While it is not known where Southwest will deploy capacity when the MAX is returned to service, it is unlikely that they will return to the positions they once had in the legacy carrier hubs where they reduced service, with the greatest reductions in Delta hub airports followed by United's hubs.
It is also noteworthy that in Las Vegas and Orlando, which are not legacy carrier hubs, Spirit (NYSE:SAVE) has been the fastest growing airline, more than replacing the capacity that Southwest has cut. SAVE has also aggressively grown in Ft. Lauderdale, where it, Southwest and JetBlue are all vying for the top spot at an airport that has become the low cost carrier airport in S. Florida and as an alternative to Miami, where American operates a hub. The MAX and A320neo family (which JBLU and SAVE operate) offers the potential to fly deep into S. America from S. Florida.
Southwest's largest cuts and other airline capacity replacement have been in markets where legacy or ultra-low cost carriers have a large presence or can support those types of markets; in these markets, Southwest is sandwiched between legacy and ultra low cost carriers.
Southwest's business model works best in markets where it is the dominant carrier, or if it has to compete with other carriers, can grow to close to the size of other airlines. At any of New York City's airports, in Atlanta or any of the single airport hub cities, Southwest could never grow to a size large enough to compete with the legacy hub airlines. Southwest has stated that its goal in New York City is largely to be able to offer NYC as a destination for passengers from its strength markets in other parts of the country with little expectation of competing successfully for a large base of local passengers. Legacy carriers not only offer more extensive schedules in their hubs but also have strong customer bases through their loyalty programs.
We will not restore every flight that we've removed due to the MAX grounding, but will certainly want to restore the vast majority of our network, which we'd expect to produce favorable results almost immediately. You can see from our flight schedules published through mid-April that we are very focused on continued investment in Baltimore, Denver, Houston, California and Hawaii.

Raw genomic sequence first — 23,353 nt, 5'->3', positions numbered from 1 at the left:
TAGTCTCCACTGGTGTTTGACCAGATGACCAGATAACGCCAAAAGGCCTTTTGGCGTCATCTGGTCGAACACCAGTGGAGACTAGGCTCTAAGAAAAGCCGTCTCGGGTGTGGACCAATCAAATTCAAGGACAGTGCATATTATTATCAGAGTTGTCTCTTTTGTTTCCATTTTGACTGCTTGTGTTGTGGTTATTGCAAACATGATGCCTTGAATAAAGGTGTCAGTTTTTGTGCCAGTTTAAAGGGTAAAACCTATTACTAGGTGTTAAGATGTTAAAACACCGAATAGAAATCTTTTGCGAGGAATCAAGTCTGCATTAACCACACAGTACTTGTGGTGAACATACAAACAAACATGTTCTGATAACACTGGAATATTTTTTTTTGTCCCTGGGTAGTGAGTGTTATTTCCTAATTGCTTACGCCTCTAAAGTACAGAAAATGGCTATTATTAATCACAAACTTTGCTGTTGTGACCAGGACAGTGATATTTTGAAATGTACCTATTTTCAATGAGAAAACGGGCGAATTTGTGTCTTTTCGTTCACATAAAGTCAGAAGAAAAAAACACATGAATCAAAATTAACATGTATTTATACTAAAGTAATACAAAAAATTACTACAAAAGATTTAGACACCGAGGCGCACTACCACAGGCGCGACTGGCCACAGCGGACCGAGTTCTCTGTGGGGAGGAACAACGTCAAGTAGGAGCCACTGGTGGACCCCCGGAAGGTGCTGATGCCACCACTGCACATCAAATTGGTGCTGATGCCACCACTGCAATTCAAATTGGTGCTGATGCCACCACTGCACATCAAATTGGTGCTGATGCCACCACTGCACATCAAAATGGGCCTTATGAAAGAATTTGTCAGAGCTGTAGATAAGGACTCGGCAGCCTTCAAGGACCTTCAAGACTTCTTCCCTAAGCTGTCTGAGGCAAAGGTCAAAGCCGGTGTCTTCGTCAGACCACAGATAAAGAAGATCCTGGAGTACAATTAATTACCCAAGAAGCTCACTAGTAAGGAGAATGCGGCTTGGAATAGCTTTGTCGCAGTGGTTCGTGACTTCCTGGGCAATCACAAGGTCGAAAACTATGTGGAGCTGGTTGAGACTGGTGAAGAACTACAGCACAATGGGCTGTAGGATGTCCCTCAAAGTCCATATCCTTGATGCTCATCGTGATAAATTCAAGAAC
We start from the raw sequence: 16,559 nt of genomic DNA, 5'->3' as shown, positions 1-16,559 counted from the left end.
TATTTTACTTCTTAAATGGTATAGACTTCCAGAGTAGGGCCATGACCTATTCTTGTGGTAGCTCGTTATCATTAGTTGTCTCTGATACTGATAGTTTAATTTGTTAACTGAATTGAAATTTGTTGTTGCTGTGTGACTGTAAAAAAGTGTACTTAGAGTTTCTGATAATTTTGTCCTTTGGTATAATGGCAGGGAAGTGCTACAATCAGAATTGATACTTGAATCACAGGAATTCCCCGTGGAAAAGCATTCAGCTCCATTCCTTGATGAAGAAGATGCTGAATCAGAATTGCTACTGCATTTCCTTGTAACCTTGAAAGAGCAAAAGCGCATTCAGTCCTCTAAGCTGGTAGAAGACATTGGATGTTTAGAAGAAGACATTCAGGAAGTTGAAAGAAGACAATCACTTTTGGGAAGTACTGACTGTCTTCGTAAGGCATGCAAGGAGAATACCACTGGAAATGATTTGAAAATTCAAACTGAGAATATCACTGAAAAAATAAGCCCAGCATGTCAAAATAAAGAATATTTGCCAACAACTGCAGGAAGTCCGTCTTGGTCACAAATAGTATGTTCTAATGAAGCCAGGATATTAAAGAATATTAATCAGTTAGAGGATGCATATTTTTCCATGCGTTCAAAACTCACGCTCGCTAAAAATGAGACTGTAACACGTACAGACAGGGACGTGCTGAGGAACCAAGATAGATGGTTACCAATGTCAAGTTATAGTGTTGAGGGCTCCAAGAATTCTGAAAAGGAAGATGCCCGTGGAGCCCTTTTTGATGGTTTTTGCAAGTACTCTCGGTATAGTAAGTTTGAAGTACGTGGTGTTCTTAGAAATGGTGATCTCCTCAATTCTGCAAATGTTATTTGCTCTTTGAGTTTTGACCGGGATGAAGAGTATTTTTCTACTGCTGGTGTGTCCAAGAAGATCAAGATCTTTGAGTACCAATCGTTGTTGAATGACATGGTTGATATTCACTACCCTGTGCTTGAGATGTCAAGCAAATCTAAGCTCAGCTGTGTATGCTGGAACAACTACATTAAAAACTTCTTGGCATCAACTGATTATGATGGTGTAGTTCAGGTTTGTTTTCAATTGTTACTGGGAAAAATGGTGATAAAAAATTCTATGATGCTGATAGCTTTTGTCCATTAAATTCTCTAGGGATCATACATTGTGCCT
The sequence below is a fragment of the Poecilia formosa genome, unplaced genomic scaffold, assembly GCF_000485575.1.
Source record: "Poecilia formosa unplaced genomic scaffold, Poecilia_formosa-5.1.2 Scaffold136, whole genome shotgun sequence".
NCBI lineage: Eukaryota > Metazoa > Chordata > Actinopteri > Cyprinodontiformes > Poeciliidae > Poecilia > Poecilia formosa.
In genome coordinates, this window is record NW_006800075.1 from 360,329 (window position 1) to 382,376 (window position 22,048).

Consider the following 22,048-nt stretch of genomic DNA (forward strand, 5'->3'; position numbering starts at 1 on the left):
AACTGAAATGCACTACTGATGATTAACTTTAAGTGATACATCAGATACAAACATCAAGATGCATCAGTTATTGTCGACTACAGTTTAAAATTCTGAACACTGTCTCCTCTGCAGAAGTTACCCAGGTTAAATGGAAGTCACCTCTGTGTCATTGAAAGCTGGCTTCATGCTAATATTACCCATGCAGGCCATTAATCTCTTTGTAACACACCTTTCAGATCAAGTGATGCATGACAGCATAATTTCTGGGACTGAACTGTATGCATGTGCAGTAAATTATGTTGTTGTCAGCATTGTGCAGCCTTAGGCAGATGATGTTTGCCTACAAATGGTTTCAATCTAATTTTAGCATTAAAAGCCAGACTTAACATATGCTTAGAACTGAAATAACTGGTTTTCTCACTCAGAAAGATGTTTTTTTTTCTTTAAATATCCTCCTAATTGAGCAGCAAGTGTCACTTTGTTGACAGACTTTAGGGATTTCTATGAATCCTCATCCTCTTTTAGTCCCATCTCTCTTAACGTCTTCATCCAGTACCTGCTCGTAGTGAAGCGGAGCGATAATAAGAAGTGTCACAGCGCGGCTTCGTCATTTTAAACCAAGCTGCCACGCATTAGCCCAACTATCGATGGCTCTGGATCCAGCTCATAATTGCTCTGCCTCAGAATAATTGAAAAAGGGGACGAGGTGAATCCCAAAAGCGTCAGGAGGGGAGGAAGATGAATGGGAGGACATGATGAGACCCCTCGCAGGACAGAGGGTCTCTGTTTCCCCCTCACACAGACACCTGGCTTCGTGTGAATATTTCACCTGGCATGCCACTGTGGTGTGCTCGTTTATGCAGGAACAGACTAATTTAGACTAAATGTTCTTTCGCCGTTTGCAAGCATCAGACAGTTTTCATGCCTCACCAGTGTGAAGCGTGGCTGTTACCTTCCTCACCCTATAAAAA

Tom Nealon, President
In markets like Las Vegas and Orlando, Southwest's model of positioning itself as a low fare leader is challenged by carriers like SAVE. Southwest's egalitarian one-size-fits-all service costs more than what SAVE can offer because it unbundles services like seat assignments and baggage and has grown much faster, resulting in unit costs that are two-thirds of LUV's. In heavily leisure markets such as the Florida and Las Vegas, many customers are willing to accept lower levels of service for lower prices; leisure markets are precisely the types of markets that can be stimulated by low fares.
In addition to legacy carrier hubs and very high volume leisure destinations, DOT data shows that Southwest has not performed as well in mid-continental markets that compete with a legacy carrier as they do in shorter haul markets. Because many of the largest coastal airports are legacy carrier hubs or where they have large operations, LUV does not have the market strength that it does in many non-coastal markets. In addition, LUV has to compete with legacy carriers that offer a domestic first class product which is much more valuable to travelers on mid-continent flights that are typically four plus hours in length. Further, legacy carriers use large domestic aircraft, in some cases with the same or more seats as LUV offers on its mid-continent flights. In addition, seat assignments are much more significant on longer flights and legacy carrier policies reward higher paying and higher status passengers with a more visible and earlier choice of the most desirable seats. As an example, Southwest, American and Delta all serve the Nashville to Los Angeles market; Southwest is the largest carrier at Nashville. In markets with competitive dynamics like Nashville to Los Angeles, it is not unusual for LUV to get just two-thirds to three-quarters of the revenue per passenger that the legacy carriers obtain. Because of similarly sized aircraft and because of the relatively low cost difference on longer domestic flights, it is very likely that LUV does not make profits as high as legacy carriers in legacy carrier competitive mid-continent markets. Southwest's unit costs are less than 15% lower than legacy carriers - and higher than Alaska and JetBlue.